county for the money it
spends on Danny's
emergency care. Area
Mental Health Board
Director Daylon
Greene said he was told
the promissory letter
pledges to continue to
pay for D nny's care
after June 30, if funds
are available.
The case already has
cost the Hunts
thousands of dollars
and has exhausted a
privately funded trust
fund.
The state's decision
to provide emergency
care for the boy was the
result of an agreement
between Frank Johns,
an attorney represen-
ting the child's parents,
and state agencies. The
agreement put off a
lawsuit which Johns
had planned to file on
behalf of Danny and
his parents.
"It is not our inten-
tion to place this
burden on this com-
munity Johns said.
But if the state does not
make some kind of ar-
rangements for Dan-
ny's care after June 30,
"you may well have to
fund the needs of Dan-
ny Hunt
Johns left no doubt
that if some ar-
rangements are not
made for care after
June 30, he will go
ahead with the court
case, which County At-
torney Bill Trevorrow
described as a
"landmark case
Professor Co-
Authors Report
GREENVILLE �
Dr. James Buck,
visiting assistant pro-
fessor of finance in the
School of Business, is
co-author of a research
report prepared for the
White House Con-
ference on Small
Business.
Buck and his col-
laborator, Richard F.
Demong, are among 19
persons who con-
tributed to special
economic studies on the
status of small business
in federal Region III,
including Delaware,
Maryland, Penn-
sylvania, the Virginias
and the District of Col-
umbia.
The studies were
coordinated by the
Pennsylvania Technical
Assistance Program
and sponsored by the
U.S. Small Business
Administration.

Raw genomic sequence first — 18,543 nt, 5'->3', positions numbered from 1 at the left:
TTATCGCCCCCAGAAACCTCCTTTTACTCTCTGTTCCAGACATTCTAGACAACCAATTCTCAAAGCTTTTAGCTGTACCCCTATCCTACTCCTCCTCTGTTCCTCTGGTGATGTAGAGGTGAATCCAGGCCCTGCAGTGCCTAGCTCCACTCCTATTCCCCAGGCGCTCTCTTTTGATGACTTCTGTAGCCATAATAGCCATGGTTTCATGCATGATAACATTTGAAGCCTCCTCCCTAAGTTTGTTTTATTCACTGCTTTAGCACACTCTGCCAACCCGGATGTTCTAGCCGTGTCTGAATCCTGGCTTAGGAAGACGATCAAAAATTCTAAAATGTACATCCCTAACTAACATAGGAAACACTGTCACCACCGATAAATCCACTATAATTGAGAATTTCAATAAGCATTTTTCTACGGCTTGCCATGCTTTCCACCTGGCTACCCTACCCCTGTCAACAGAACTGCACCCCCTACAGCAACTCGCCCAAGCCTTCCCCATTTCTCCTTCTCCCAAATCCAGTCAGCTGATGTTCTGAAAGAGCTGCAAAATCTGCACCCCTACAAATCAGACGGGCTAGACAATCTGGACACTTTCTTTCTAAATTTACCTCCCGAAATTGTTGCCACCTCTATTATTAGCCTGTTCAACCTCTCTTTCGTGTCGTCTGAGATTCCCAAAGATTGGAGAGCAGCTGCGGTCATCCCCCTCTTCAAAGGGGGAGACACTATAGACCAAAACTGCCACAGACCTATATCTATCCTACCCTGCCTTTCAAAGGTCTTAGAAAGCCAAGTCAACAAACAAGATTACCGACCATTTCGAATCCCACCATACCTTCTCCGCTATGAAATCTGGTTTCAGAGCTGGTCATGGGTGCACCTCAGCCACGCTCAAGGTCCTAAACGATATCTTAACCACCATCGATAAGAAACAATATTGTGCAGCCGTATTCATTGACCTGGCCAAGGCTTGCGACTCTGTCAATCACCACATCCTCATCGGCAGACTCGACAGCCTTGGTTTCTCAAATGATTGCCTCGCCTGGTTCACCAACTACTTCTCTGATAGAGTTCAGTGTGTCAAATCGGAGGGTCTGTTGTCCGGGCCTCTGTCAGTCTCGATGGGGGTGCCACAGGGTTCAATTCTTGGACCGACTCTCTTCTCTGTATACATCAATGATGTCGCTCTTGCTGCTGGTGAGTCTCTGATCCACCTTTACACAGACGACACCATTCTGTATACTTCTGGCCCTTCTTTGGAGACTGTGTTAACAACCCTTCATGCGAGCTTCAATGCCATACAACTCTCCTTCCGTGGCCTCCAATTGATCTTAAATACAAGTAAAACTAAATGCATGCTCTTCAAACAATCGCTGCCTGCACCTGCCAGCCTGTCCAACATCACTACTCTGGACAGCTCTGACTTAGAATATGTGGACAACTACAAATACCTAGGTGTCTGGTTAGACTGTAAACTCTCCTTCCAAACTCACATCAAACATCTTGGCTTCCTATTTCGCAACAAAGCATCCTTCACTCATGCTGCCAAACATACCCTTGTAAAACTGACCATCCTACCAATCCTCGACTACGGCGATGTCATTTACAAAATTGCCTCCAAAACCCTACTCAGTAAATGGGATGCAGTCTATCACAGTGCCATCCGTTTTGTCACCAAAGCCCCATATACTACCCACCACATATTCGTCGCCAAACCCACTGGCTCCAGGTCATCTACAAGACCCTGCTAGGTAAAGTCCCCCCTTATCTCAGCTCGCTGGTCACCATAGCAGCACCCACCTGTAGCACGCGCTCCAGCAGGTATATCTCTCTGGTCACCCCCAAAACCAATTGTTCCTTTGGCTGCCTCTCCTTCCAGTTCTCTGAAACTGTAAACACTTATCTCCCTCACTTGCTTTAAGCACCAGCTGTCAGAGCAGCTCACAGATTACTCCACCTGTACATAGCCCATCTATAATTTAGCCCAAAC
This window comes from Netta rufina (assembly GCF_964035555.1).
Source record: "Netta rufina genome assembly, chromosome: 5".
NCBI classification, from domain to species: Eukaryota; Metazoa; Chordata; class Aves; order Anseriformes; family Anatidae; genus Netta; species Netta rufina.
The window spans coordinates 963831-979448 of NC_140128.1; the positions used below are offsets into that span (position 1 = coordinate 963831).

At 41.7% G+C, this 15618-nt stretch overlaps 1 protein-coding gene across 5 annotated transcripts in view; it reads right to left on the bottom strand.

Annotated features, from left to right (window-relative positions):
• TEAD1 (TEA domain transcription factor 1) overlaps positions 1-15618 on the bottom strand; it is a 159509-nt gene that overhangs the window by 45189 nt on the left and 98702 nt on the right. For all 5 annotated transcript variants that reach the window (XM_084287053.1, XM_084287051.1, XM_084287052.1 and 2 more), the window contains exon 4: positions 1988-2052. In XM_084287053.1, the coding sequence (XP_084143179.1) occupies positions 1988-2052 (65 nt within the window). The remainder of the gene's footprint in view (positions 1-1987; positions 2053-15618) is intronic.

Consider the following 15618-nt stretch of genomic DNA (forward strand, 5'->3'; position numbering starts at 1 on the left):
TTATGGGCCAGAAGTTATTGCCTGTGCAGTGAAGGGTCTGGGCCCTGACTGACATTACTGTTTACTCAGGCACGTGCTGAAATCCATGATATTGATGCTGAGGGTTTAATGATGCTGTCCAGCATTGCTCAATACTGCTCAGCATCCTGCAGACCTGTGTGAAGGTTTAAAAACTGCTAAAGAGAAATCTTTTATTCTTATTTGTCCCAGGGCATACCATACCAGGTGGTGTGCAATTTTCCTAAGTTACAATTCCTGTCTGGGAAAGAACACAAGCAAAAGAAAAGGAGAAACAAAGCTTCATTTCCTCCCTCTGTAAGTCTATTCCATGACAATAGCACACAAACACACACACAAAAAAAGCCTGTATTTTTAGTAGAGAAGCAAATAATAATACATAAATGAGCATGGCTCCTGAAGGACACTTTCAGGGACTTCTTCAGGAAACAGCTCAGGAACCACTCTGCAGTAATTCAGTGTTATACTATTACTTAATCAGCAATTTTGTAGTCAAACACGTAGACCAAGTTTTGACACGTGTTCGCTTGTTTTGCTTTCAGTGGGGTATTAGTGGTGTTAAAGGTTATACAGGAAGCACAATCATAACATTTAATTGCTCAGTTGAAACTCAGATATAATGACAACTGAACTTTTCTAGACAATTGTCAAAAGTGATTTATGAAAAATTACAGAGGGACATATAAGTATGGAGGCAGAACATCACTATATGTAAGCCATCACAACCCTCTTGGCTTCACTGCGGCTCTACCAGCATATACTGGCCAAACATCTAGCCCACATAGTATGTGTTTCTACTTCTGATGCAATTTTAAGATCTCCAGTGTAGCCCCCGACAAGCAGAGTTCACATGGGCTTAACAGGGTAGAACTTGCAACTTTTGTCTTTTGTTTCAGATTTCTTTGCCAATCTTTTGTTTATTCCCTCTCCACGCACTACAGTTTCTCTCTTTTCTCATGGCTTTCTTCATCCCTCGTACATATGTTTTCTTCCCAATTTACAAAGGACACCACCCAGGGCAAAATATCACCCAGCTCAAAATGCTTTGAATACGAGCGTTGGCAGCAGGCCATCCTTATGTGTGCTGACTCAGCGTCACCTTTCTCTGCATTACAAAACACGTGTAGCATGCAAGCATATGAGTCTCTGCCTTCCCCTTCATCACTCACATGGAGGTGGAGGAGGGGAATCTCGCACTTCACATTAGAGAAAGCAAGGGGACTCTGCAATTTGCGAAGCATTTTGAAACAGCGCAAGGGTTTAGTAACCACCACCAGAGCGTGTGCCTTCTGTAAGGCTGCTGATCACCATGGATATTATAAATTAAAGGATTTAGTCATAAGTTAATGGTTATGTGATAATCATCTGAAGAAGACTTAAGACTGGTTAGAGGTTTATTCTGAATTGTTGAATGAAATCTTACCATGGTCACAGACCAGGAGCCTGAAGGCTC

Purpose of the
research was not only
to provide support
material for the White
House Conference, but
also to provide an
analysis of small
business problems and
needs which could be
used for legislative and
policy-making deci-
sions.
Buck is on academic
leave of absence from
the Mclntire School of
Commerce at the
University of Virginia.
Girl Injured DueTTo
Snowball Fight
By Debbie Hotaling
Assl. News Kditor
In a meeting on
Monday night, the
Men's Residence Coun-
cil voted to reject any
responsibility for last
week's snowball riot on
College Hill.
During the snowball
fight last Wednesday
night, a van was rolled
down the hill, cars were
vandalized, and one
student was slightly in-
jured when the car in
which she was riding
was attacked and a win-
dow was broken.
The student driving
the car, Sandy
Strickland, was attemp-
ting to return to her
room in Tyler. The
crowd attacked her car
with snowballs, break-
ing the rear window
and causing injury to
one of the passengers.
"I had no idea they
would act like that
said Strickland. "I've
never lived here before
when it was snowing. I
didn't think they would
go crazy like that.
"I was just trying to
go home Strickland
continued. "They (the
snowball-throwing
students) broke the
window in my car and
then just kept right on
throwing snowballs.
They were laughing at
the fact that they had
broken my window.
They behaved like a
bunch of maniacs
The MRC has refus-
ed to pay for any
damages incurred dur-
ing the "riot Grady
Dickerson, president of
the MRC, stated, "We
had a meeting tonight
and it was decided that
it was impossible to
narrow down the list of
people who did it to
just MRC members.
How in the world can
they prove that? If we
pay for one, we'll have
to pay for them all
Dickerson added
"Dr. Meyer approach-
ed me and asked me if
there was anything I
could have done about
it. I said, 'There's no
way I could have stop-
ped it � peer pressure
or not. I would have
been one aeainst 500
Dr. Elmer Meyer,
vice chancellor for stu-